With this first issue of 2001, and in fact the new millennium, Plastics News introduces its agenda for the industry.
This plan will guide our editorial positions in future issues. It also should give our readers a blueprint to prioritize their work-related efforts and help manage their companies.
Safety must come first, before shareholders, profit, customers, growth — everything. Plastics processing is a manufacturing business and always will include an element of risk. Processors, suppliers, workers and regulators must work together and share best practices to make the industry a leader in worker and community safety.
Fairness and honesty should be key parts of business relationships. Would your mother be proud of the way you do business? If not, you'd better re-evaluate your efforts.
Making the community aware of the size and importance of the plastics industry is a priority. Plastics is the third-largest U.S. manufacturing industry, providing 1.52 million jobs in 1999. But the industry suffers from a lack of recognition from legislators, Wall Street and the public.
When possible, the industry should speak with a unified voice. That effort would be best served through a merger of the Society of the Plastics Industry Inc. and American Plastics Council.
The free market is the best mechanism for raising the standard of living, encouraging democracy and rewarding hard work. Free trade is an important part of the equation, since it inspires stability around the world.
Sometimes free trade will cause sporadic damage to market segments, specific companies and individual workers. The government should minimize that harm, within the spirit of encouraging efficiency rather than sustaining unproductive enterprises.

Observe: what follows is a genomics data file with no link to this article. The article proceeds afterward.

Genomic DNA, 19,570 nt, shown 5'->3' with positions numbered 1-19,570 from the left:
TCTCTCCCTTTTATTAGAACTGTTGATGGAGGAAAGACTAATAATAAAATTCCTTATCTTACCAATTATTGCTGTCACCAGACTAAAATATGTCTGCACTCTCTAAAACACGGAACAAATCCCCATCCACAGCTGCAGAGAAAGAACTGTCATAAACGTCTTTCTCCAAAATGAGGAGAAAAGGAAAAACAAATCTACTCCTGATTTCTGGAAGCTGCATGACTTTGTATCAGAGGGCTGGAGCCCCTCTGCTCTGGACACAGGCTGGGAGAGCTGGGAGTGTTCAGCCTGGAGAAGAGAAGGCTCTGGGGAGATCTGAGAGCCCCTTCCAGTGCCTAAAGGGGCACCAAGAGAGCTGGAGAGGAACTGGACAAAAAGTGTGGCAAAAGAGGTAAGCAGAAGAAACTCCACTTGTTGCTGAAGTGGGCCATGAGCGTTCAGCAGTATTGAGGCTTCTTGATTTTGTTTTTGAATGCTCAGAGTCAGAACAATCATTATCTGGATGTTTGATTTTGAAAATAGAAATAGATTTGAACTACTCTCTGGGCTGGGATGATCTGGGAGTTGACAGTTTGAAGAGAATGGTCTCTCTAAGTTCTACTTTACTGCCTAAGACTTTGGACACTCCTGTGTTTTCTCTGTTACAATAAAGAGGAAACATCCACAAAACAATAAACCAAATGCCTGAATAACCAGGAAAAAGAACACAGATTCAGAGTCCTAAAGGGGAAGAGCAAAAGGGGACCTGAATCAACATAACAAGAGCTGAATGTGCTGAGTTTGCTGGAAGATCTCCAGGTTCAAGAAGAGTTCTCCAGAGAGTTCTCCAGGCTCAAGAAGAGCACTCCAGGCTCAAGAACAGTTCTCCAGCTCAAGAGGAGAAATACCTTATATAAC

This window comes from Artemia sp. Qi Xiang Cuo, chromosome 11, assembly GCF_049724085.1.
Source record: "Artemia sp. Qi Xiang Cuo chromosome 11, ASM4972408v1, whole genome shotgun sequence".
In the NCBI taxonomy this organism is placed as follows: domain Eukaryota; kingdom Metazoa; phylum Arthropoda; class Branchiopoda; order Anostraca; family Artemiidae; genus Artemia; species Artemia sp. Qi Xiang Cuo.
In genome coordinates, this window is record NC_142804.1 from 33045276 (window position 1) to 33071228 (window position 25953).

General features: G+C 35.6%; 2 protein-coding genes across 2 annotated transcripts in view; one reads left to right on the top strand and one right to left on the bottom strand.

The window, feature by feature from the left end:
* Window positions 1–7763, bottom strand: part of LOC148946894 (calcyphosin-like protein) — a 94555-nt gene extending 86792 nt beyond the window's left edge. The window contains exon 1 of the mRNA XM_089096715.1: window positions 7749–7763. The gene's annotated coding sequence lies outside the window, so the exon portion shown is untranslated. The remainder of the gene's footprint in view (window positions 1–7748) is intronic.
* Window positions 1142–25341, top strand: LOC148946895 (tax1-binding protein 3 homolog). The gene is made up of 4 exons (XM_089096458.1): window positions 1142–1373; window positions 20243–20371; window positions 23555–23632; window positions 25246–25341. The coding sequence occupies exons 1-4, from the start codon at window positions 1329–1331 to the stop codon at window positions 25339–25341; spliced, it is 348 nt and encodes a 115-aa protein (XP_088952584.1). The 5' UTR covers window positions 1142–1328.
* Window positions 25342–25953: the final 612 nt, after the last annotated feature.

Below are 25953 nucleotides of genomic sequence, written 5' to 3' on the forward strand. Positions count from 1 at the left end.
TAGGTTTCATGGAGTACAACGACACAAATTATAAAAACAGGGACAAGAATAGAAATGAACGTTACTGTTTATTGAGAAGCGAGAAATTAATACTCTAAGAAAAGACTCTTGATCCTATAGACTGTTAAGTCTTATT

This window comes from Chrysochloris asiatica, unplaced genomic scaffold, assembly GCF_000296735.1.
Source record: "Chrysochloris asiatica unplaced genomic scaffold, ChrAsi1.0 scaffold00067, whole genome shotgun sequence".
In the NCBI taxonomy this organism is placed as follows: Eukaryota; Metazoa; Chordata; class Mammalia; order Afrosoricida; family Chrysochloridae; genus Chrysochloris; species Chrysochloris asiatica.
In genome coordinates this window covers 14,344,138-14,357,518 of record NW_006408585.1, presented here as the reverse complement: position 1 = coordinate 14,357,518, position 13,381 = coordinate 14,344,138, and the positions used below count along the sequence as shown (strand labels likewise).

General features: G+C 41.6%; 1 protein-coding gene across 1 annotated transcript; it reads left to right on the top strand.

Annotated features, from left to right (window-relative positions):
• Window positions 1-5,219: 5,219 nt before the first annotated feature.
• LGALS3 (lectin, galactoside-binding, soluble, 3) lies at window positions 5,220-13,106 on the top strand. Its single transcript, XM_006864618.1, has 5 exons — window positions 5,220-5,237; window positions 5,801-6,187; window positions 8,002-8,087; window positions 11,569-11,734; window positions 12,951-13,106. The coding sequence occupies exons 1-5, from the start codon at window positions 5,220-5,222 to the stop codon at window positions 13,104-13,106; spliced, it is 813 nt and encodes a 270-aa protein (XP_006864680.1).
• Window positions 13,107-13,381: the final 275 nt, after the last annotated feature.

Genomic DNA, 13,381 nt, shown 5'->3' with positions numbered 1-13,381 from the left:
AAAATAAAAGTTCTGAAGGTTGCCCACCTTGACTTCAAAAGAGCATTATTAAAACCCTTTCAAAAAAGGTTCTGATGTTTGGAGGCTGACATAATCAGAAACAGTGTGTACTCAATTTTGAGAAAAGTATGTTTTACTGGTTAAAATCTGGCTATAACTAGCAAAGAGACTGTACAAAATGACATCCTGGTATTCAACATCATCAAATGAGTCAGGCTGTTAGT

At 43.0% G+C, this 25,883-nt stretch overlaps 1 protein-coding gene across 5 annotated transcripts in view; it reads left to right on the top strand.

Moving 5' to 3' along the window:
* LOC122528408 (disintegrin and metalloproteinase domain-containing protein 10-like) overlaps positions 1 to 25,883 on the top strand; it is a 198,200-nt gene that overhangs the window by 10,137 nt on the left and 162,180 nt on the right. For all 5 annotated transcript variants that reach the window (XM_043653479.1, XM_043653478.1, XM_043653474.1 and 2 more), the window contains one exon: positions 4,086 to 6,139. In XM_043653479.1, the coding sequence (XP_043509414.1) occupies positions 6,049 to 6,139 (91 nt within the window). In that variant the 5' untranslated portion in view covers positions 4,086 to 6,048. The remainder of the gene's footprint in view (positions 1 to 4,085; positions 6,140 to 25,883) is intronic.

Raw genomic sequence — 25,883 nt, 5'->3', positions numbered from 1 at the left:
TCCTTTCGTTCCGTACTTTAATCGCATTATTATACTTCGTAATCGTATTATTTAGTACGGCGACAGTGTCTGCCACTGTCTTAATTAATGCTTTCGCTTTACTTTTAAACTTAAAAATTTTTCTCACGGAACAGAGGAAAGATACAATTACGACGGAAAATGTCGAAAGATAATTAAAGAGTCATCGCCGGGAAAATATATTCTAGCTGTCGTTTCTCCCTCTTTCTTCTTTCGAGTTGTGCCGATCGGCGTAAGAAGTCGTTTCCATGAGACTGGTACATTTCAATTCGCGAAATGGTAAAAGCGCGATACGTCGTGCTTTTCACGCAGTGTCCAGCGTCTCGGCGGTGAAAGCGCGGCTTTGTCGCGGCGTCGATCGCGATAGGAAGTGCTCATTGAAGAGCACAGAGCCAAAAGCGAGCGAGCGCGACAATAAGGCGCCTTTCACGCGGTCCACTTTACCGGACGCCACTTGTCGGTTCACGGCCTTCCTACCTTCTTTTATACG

Government's power to tax should be watched carefully. Tax policies should motivate entrepreneurs and investors, while striving for fairness for all citizens.
Processors must encourage good workers to stay in the industry. That means paying a good wage, plus offering attractive benefits, education and training opportunities, and family-friendly policies such as flex time, child-care credits and job sharing.
Firms should strive for diversity in their work forces, including management. Women and minorities represent a substantial, yet underutilized, reservoir of potential talent that the plastics industry should tap.
Recycling efforts must be promoted. Americans have become too comfortable in their habit of throwing away used plastics items. Industry, sometimes intentionally, has encouraged that wastefulness. Recycling, like source reduction and reuse, should be part of an active effort to avoid waste.
Safe waste-to-energy incineration should be part of the solution, but industry should not rely on that remedy. Burning plastics is an ineffective way of recovering all the value already invested in creating the material.
The industry should support a national bottle bill, since bottle-deposit programs have proved effective in collecting a clean, valuable recycling stream.
Tell us what you think of our agenda by e-mailing [email protected]